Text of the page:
Cancer Institute A national cancer institute
designated cancer center

Christopher Gardner

Publication Details

  • Clinical review 97 - Potential health benefits of dietary phytoestrogens: A review of the clinical, epidemiological, and mechanistic evidence JOURNAL OF CLINICAL ENDOCRINOLOGY & METABOLISM Tham, D. M., Gardner, C. D., Haskell, W. L. 1998; 83 (7): 2223-2235

    Abstract:

    Phytoestrogens represent a family of plant compounds that have been shown to have both estrogenic and antiestrogenic properties. A variety of these plant compounds and their mammalian metabolic products have been identified in various human body fluids and fall under two main categories: isoflavones and lignans. A wide range of commonly consumed foods contain appreciable amounts of these different phytoestrogens. For example, soy and flax products are particularly good sources of isoflavones and lignans, respectively. Accumulating evidence from molecular and cellular biology experiments, animal studies, and, to a limited extent, human clinical trials suggests that phytoestrogens may potentially confer health benefits related to cardiovascular diseases, cancer, osteoporosis, and menopausal symptoms. These potential health benefits are consistent with the epidemiological evidence that rates of heart disease, various cancers, osteoporotic fractures, and menopausal symptoms are more favorable among populations that consume plant-based diets, particularly among cultures with diets that are traditionally high in soy products. The evidence reviewed here will facilitate the identification of what is known in this area, the gaps that exist, and the future research that holds the most potential and promise.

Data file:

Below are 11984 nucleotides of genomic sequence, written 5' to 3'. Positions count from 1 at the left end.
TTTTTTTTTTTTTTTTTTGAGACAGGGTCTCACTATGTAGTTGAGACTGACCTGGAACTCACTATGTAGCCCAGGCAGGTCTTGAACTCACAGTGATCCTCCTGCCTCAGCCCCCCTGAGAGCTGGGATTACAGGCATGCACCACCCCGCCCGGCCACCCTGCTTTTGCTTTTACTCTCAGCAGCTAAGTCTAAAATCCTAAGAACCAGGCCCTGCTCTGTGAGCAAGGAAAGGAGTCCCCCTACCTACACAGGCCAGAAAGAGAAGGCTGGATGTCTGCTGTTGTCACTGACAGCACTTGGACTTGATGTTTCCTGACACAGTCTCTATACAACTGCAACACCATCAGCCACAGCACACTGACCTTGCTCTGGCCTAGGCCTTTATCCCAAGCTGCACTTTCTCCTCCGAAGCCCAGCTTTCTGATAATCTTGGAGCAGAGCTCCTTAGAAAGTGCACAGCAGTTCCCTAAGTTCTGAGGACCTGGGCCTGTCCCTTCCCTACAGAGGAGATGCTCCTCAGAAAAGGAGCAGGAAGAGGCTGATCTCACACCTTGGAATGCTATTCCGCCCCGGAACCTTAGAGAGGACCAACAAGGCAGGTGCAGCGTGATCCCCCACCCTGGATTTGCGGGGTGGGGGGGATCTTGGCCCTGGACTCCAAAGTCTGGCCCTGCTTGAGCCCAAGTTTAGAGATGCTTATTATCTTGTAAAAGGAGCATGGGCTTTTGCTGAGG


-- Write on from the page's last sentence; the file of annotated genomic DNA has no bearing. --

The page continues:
View details for Web of Science ID 000074562200001

    View details for PubMedID 9661587

Stanford Medicine Resources:

Footer Links: